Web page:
Lukewarm, so I will spit you out of My mouth; though wealthy, you are wretched, miserable, poor. Chapter 10 — Then another mighty angel came down from heaven; he held a little book of judgment. She is in labor, awaiting the birth of a baby — Jesus Christ. And the dragon Satan stood before the woman who was about to give birth, that he might devour the Child Christ.

Chapter 14 — John then beheld the Lamb standing on Mount Zion Righteous and true are Thy ways! Thou alone art holy! The second angel poured out his bowl on the sea — it became like blood and everything in it died. In one hour your judgment has come! Salvation, glory and power belong to our God! The great harlot has been judged, and her smoke rises up forever and ever! For the Lord our God, the Almighty, reigns! We acknowledge the existence of spiritual realities, spiritual influences, and spiritual goals.

Life is more than the physical. The spiritual realm is the place in which God gives all spiritual blessings. It is the essence of life. As Paul identifies some specific spiritual blessings, he says God "chose us. But what is the nature of this predestination? And is it conditional or unconditional? Did he determine who would be believers and who would be unbelievers? Consider the following biblical truths. We also see the continuous pleading of God for men to believe and obey him cf. Matthew It is incredulous to think that God would plead with men who allegedly could not believe.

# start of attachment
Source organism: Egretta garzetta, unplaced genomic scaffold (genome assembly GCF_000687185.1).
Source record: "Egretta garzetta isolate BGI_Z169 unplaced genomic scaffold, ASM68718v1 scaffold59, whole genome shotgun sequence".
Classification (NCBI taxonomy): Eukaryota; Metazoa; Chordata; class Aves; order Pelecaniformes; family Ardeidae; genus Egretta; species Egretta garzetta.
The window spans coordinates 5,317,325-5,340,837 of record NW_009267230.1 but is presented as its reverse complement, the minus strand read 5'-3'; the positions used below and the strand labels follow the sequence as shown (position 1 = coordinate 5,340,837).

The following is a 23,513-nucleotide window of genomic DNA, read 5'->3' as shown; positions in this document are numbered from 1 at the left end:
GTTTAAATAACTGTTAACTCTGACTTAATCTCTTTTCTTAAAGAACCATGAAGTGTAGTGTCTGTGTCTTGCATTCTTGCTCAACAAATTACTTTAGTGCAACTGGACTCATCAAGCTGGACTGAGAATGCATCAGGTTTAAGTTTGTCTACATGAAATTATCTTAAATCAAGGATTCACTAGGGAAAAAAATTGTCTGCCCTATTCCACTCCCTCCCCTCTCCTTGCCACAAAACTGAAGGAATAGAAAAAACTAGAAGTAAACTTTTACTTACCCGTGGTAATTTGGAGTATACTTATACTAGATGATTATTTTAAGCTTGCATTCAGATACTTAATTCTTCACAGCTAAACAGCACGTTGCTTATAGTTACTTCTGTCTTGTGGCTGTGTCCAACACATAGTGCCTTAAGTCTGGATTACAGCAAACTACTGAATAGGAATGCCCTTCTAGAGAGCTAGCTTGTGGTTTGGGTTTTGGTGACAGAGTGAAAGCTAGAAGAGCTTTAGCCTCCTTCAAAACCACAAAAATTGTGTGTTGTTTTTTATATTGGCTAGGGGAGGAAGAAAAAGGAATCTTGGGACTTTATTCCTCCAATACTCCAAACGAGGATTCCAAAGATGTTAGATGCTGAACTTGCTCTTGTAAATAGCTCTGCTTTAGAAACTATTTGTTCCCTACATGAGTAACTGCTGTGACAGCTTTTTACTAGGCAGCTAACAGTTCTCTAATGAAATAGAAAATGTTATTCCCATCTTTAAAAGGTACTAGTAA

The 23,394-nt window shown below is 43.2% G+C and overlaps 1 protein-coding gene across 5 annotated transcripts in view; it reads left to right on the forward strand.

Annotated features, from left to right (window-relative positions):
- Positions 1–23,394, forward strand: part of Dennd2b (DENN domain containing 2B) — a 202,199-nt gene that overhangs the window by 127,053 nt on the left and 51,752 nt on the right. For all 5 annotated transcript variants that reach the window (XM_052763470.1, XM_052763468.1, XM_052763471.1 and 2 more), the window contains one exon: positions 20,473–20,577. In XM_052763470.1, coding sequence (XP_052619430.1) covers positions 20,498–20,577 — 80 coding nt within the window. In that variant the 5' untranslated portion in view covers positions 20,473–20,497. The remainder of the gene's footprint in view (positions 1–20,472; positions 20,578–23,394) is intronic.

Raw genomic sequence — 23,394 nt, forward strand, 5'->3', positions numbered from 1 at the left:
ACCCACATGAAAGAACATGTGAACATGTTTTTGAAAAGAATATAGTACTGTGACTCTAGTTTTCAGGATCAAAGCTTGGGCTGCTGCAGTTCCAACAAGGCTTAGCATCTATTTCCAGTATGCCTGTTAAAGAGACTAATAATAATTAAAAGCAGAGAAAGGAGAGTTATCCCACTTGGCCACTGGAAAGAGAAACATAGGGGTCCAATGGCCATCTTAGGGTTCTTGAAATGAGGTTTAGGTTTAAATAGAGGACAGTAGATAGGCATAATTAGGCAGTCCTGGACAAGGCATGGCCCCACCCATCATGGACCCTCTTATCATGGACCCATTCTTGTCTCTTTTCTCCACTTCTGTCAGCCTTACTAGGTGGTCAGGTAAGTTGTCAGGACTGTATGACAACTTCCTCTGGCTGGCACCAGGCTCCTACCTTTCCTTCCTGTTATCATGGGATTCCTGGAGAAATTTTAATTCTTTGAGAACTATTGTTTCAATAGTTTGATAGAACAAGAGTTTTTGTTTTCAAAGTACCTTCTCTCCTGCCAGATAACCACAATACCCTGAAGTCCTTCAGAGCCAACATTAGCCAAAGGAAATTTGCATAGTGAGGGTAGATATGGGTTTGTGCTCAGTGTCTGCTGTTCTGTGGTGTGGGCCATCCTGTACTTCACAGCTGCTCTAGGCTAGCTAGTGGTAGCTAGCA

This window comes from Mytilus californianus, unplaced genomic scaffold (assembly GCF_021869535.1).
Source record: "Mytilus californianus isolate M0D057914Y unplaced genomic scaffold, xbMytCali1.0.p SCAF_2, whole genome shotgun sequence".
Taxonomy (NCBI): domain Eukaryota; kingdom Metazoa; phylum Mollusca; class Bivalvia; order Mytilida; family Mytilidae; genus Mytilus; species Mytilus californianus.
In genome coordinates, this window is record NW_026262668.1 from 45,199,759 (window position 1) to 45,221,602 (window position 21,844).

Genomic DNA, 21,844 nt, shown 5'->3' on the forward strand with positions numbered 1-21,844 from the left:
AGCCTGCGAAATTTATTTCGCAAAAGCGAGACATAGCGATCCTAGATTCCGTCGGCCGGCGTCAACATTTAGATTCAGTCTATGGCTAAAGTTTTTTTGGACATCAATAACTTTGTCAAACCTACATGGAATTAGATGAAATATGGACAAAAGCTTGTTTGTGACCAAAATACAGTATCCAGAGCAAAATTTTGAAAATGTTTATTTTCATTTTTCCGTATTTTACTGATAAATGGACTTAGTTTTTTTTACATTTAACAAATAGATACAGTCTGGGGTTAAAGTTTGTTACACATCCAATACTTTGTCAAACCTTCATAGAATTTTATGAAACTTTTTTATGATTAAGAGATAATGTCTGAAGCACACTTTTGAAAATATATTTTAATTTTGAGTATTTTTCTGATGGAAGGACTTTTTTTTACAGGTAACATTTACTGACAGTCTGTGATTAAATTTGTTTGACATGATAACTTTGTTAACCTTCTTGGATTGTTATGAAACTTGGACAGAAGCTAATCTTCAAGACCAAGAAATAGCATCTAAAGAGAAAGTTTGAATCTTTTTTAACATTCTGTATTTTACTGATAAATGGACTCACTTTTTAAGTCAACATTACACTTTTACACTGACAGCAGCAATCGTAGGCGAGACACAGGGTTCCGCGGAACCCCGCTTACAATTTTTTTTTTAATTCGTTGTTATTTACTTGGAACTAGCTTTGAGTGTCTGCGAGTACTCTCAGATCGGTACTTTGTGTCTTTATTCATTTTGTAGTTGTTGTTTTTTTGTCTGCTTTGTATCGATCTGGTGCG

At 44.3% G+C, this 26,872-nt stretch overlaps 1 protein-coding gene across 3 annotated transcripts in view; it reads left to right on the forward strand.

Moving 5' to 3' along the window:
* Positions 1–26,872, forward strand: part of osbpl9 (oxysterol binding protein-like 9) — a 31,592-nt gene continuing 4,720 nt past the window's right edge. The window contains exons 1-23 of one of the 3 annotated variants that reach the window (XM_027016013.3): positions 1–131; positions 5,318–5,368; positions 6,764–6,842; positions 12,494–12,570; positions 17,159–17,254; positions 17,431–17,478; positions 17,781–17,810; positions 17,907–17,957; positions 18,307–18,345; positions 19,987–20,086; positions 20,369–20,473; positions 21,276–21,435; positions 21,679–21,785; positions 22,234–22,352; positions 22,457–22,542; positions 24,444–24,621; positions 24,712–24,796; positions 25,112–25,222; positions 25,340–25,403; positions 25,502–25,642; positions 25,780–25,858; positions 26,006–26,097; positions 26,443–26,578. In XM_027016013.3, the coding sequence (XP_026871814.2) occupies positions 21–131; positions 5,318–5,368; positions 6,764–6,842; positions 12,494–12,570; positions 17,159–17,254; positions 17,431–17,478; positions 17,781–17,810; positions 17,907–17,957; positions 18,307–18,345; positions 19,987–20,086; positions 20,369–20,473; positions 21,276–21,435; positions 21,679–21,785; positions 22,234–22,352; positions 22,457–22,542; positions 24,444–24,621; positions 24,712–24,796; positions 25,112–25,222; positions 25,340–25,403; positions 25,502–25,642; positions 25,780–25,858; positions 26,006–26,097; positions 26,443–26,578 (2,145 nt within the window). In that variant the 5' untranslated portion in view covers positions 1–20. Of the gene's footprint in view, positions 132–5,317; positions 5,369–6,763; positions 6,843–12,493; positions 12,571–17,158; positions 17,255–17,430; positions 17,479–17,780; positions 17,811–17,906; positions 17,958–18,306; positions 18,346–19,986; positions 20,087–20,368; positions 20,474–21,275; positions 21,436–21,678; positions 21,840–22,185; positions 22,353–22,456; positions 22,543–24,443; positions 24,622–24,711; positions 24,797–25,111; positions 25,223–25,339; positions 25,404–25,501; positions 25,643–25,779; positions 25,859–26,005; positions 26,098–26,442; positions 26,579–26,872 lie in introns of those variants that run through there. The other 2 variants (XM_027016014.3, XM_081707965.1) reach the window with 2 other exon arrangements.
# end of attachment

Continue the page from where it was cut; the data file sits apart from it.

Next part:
Since people can and must respond to the preaching of the gospel, the Lord commanded us to preach the gospel to every creature Mark The ones who submit to it will be saved.

Father's Love Letter Extended Narration

God did not decide who would believe and who would disobey. He did, however, determine that those who would believe would be saved. God chose Christ 1 Peter ; But Christ exercised his own freewill in the redemptive plan John ; Galatians If we want to share in the glory God chose for the saved, we must submit to his conditions. We know, however, of our many imperfections and weaknesses. He is our Father. A child of God receives his love 1 John A child of God will share in the glory of the Son Romans God freely bestowed his grace in Christ, the Beloved He has done what we never could do on our own John ; Romans Grace is not, however, unconditional.